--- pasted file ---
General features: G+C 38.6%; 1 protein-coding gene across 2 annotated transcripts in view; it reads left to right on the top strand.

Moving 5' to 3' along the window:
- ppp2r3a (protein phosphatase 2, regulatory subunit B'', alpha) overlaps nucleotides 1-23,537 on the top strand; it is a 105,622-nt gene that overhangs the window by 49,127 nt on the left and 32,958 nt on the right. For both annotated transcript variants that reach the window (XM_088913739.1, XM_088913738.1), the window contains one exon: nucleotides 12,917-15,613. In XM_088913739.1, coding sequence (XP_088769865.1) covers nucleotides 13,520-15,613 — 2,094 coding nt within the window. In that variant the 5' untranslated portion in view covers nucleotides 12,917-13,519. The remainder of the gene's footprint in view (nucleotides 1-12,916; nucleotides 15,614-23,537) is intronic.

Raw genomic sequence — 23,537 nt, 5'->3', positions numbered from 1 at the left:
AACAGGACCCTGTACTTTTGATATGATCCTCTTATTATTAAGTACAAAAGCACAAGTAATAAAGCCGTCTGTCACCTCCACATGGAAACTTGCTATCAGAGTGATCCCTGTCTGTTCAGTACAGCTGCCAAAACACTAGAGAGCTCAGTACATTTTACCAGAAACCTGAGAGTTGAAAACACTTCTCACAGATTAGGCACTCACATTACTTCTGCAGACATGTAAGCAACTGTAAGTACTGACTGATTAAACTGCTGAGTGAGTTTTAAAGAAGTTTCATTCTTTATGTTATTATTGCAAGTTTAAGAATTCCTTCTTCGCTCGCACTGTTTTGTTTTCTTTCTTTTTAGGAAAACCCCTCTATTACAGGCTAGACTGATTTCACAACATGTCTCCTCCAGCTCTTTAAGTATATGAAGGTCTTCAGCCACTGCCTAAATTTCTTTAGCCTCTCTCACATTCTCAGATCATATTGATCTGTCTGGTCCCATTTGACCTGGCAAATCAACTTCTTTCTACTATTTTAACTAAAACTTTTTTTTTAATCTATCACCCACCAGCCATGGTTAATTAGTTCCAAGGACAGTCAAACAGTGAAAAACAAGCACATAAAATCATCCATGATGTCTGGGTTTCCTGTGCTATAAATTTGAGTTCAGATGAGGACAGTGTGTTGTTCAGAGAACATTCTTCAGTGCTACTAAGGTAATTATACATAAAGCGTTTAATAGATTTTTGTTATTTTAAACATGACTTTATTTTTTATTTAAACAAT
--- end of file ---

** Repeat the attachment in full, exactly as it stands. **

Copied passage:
General features: G+C 38.6%; 1 protein-coding gene across 2 annotated transcripts in view; it reads left to right on the top strand.

Moving 5' to 3' along the window:
- ppp2r3a (protein phosphatase 2, regulatory subunit B'', alpha) overlaps nucleotides 1-23,537 on the top strand; it is a 105,622-nt gene that overhangs the window by 49,127 nt on the left and 32,958 nt on the right. For both annotated transcript variants that reach the window (XM_088913739.1, XM_088913738.1), the window contains one exon: nucleotides 12,917-15,613. In XM_088913739.1, coding sequence (XP_088769865.1) covers nucleotides 13,520-15,613 — 2,094 coding nt within the window. In that variant the 5' untranslated portion in view covers nucleotides 12,917-13,519. The remainder of the gene's footprint in view (nucleotides 1-12,916; nucleotides 15,614-23,537) is intronic.

Raw genomic sequence — 23,537 nt, 5'->3', positions numbered from 1 at the left:
AACAGGACCCTGTACTTTTGATATGATCCTCTTATTATTAAGTACAAAAGCACAAGTAATAAAGCCGTCTGTCACCTCCACATGGAAACTTGCTATCAGAGTGATCCCTGTCTGTTCAGTACAGCTGCCAAAACACTAGAGAGCTCAGTACATTTTACCAGAAACCTGAGAGTTGAAAACACTTCTCACAGATTAGGCACTCACATTACTTCTGCAGACATGTAAGCAACTGTAAGTACTGACTGATTAAACTGCTGAGTGAGTTTTAAAGAAGTTTCATTCTTTATGTTATTATTGCAAGTTTAAGAATTCCTTCTTCGCTCGCACTGTTTTGTTTTCTTTCTTTTTAGGAAAACCCCTCTATTACAGGCTAGACTGATTTCACAACATGTCTCCTCCAGCTCTTTAAGTATATGAAGGTCTTCAGCCACTGCCTAAATTTCTTTAGCCTCTCTCACATTCTCAGATCATATTGATCTGTCTGGTCCCATTTGACCTGGCAAATCAACTTCTTTCTACTATTTTAACTAAAACTTTTTTTTTAATCTATCACCCACCAGCCATGGTTAATTAGTTCCAAGGACAGTCAAACAGTGAAAAACAAGCACATAAAATCATCCATGATGTCTGGGTTTCCTGTGCTATAAATTTGAGTTCAGATGAGGACAGTGTGTTGTTCAGAGAACATTCTTCAGTGCTACTAAGGTAATTATACATAAAGCGTTTAATAGATTTTTGTTATTTTAAACATGACTTTATTTTTTATTTAAACAAT